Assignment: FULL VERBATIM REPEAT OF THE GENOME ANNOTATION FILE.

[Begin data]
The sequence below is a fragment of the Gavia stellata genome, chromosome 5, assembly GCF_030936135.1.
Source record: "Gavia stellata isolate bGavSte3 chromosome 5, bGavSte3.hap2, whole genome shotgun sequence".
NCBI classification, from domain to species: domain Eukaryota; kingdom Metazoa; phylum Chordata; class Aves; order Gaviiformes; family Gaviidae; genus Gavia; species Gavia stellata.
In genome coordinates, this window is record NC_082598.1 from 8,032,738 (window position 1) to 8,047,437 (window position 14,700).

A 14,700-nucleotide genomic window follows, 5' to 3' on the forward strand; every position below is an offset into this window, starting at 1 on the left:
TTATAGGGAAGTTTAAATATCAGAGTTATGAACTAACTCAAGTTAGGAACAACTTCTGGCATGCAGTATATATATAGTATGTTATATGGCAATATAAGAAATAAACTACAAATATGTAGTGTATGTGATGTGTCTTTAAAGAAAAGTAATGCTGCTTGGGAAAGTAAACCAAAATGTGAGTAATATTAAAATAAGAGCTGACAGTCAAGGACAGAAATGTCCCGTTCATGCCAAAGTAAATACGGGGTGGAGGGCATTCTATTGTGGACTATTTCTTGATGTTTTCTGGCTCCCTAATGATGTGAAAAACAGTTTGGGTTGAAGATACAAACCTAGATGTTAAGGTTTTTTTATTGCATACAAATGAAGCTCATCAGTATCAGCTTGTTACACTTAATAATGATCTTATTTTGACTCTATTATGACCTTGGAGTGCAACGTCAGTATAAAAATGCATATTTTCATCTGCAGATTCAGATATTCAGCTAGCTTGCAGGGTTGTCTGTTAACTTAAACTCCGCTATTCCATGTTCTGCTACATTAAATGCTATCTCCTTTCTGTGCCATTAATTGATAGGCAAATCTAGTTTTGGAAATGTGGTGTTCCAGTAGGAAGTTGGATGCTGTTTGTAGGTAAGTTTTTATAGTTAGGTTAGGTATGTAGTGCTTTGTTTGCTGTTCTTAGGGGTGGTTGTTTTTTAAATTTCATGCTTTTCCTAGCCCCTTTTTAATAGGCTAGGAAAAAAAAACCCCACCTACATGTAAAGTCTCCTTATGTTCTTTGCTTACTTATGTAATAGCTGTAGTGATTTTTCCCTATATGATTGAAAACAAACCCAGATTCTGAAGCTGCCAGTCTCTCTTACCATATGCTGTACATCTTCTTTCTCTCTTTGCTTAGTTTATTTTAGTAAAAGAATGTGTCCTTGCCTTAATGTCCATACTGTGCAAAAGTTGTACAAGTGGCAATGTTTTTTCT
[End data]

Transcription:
The sequence below is a fragment of the Gavia stellata genome, chromosome 5, assembly GCF_030936135.1.
Source record: "Gavia stellata isolate bGavSte3 chromosome 5, bGavSte3.hap2, whole genome shotgun sequence".
NCBI classification, from domain to species: domain Eukaryota; kingdom Metazoa; phylum Chordata; class Aves; order Gaviiformes; family Gaviidae; genus Gavia; species Gavia stellata.
In genome coordinates, this window is record NC_082598.1 from 8,032,738 (window position 1) to 8,047,437 (window position 14,700).

A 14,700-nucleotide genomic window follows, 5' to 3' on the forward strand; every position below is an offset into this window, starting at 1 on the left:
TTATAGGGAAGTTTAAATATCAGAGTTATGAACTAACTCAAGTTAGGAACAACTTCTGGCATGCAGTATATATATAGTATGTTATATGGCAATATAAGAAATAAACTACAAATATGTAGTGTATGTGATGTGTCTTTAAAGAAAAGTAATGCTGCTTGGGAAAGTAAACCAAAATGTGAGTAATATTAAAATAAGAGCTGACAGTCAAGGACAGAAATGTCCCGTTCATGCCAAAGTAAATACGGGGTGGAGGGCATTCTATTGTGGACTATTTCTTGATGTTTTCTGGCTCCCTAATGATGTGAAAAACAGTTTGGGTTGAAGATACAAACCTAGATGTTAAGGTTTTTTTATTGCATACAAATGAAGCTCATCAGTATCAGCTTGTTACACTTAATAATGATCTTATTTTGACTCTATTATGACCTTGGAGTGCAACGTCAGTATAAAAATGCATATTTTCATCTGCAGATTCAGATATTCAGCTAGCTTGCAGGGTTGTCTGTTAACTTAAACTCCGCTATTCCATGTTCTGCTACATTAAATGCTATCTCCTTTCTGTGCCATTAATTGATAGGCAAATCTAGTTTTGGAAATGTGGTGTTCCAGTAGGAAGTTGGATGCTGTTTGTAGGTAAGTTTTTATAGTTAGGTTAGGTATGTAGTGCTTTGTTTGCTGTTCTTAGGGGTGGTTGTTTTTTAAATTTCATGCTTTTCCTAGCCCCTTTTTAATAGGCTAGGAAAAAAAAACCCCACCTACATGTAAAGTCTCCTTATGTTCTTTGCTTACTTATGTAATAGCTGTAGTGATTTTTCCCTATATGATTGAAAACAAACCCAGATTCTGAAGCTGCCAGTCTCTCTTACCATATGCTGTACATCTTCTTTCTCTCTTTGCTTAGTTTATTTTAGTAAAAGAATGTGTCCTTGCCTTAATGTCCATACTGTGCAAAAGTTGTACAAGTGGCAATGTTTTTTCT